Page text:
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Penn Nursing and New York Blood Center Receive NIMH Grant to Create HIV Prevention Program for Women

Three-year, $800,000 Study Will Help Researchers Design a Program That Helps Promote Awareness and Prevention Options Among Women

Penn Nursing and the New York Blood Center (NYBC), in partnership with local community consulting groups, have received a $769,578 grant from the National Institute of Mental Health (NIMH) to embark on designing an awareness program on the usage of the daily oral medication Pre-Exposure Prophylaxis (PrEP), an FDA-approved drug taken by at-risk women to prevent acquisition of the Human Immunodeficiency Virus (HIV).

More than 1.2 million people carry HIV in the United States; at least one in four are women. While PrEP has been shown to prevent HIV acquisition, many people, especially women, do not know this option is available or that it can be combined with other HIV prevention measures.

Penn Nursing’s Anne M. Teitelman, PhD, FNP-BC, FAANP, FAAN, the Patricia Bleznak Silverstein and Howard A. Silverstein Endowed Term Chair in Global Women’s Health & Associate Professor of Nursing, and Beryl A. Koblin, PhD, Head of the Laboratory of Infectious Disease Prevention at NYBC, will co-lead the study by identifying the obstacles women face in accessing PrEP, healthcare, and ultimately determine the most effective ways to help raise awareness for the current prevention options available.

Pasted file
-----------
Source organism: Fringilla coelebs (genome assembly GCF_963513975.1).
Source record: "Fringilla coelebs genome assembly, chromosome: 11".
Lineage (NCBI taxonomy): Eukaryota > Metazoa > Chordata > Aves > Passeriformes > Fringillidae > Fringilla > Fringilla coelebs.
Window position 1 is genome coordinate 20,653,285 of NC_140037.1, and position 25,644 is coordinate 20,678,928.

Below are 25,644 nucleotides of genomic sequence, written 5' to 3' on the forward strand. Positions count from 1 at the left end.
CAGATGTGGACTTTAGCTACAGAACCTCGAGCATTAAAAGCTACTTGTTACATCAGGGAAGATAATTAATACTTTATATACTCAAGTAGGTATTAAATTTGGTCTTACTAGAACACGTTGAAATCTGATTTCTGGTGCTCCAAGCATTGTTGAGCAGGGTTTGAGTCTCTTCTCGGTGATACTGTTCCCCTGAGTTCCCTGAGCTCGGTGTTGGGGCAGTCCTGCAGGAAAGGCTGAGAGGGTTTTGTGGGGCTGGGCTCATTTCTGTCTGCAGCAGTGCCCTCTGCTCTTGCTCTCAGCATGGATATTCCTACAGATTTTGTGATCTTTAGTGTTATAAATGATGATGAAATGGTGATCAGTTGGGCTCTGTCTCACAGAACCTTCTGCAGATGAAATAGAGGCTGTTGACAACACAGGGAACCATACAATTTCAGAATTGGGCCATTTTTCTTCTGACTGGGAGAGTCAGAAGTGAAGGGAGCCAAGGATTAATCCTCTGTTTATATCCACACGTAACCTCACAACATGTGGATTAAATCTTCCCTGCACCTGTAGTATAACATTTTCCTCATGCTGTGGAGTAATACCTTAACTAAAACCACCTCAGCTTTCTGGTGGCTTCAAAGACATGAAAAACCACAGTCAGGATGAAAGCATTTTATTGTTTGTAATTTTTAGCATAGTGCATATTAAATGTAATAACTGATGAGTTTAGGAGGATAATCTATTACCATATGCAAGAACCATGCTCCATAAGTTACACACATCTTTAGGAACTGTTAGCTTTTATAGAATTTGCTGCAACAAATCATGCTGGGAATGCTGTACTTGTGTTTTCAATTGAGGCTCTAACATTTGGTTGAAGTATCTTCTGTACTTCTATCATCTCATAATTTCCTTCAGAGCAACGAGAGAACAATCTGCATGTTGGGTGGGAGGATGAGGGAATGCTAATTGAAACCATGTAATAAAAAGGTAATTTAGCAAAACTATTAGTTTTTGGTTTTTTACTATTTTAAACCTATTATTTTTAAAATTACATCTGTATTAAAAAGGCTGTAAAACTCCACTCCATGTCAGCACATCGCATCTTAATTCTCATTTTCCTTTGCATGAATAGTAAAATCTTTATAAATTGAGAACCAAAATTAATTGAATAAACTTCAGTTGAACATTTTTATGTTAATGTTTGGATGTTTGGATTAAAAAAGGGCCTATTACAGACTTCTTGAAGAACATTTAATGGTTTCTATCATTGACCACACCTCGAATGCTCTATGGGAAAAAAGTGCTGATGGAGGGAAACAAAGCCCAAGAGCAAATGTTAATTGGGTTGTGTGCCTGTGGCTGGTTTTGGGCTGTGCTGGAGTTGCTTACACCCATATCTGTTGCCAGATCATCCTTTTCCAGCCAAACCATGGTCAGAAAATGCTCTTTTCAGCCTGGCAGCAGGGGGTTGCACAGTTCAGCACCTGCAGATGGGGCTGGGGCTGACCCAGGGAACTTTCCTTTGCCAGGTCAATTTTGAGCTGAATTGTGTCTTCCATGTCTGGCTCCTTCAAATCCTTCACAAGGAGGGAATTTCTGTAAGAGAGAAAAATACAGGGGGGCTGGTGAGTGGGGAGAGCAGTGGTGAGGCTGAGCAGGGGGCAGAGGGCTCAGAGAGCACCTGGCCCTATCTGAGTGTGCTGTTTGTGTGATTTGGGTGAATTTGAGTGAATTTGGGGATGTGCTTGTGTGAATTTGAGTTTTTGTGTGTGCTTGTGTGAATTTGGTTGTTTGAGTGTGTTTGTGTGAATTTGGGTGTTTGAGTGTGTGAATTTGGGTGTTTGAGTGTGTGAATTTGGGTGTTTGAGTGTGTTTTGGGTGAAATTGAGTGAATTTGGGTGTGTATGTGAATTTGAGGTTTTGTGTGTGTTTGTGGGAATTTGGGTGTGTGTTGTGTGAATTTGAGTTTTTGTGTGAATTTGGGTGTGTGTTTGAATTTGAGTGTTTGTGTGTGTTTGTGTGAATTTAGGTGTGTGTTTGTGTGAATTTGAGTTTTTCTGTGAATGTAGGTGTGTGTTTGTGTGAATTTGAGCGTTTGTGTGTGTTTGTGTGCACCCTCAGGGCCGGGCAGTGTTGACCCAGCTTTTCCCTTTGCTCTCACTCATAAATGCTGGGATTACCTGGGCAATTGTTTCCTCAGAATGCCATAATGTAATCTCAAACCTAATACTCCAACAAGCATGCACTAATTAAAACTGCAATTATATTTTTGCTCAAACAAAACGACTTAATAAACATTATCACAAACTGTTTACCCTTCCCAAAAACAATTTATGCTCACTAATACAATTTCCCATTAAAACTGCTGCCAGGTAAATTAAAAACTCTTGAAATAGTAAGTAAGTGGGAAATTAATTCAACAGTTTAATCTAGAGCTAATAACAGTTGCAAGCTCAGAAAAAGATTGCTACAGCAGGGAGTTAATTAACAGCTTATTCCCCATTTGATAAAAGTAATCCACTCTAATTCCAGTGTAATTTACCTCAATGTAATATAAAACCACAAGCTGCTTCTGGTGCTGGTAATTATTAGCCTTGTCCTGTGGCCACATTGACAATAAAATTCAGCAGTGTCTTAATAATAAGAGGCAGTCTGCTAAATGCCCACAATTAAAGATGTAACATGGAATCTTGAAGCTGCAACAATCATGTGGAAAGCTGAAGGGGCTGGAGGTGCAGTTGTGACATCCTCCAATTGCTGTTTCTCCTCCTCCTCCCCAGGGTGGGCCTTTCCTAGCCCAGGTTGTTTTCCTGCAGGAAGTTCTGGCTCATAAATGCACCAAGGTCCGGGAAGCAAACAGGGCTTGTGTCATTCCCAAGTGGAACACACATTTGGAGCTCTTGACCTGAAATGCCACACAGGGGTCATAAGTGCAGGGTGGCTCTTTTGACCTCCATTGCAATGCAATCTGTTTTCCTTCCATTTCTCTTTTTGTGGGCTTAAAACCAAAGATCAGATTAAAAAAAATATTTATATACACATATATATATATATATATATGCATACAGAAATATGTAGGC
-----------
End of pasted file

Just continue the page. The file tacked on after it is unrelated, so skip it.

“PrEP has been shown to be an effective HIV prevention method, especially when used in combination with other prevention practices. However, many women who could benefit from PrEP do not even know about it,” Dr. Teitelman said. “Our goal for this project is to offer women an opportunity to learn about PrEP so they can decide if it’s right for them.”
The study will focus on women’s awareness of PrEP in the Philadelphia and New York metropolitan areas, surveying women’s current thoughts and obstacles surrounding PrEP usage. The collected information will help investigators develop a suitable outreach program that women can implement into their daily health regimens.

According to the Centers for Disease Control and Prevention (CDC), the vast majority (87%) of new HIV infections among women in 2014 were attributed to heterosexual (male/female) sexual contact. In addition, HIV disproportionately affects people of minority groups, with African Americans accounting for 62% of the 2014 diagnoses reported in women.

“Women are living in a complicated context, with the stigma of HIV, difficult access to healthcare, and a general lack of awareness of this critical intervention option. It is our hope and belief that PrEP will protect women in the future as they become more aware of this prevention approach,” Koblin said.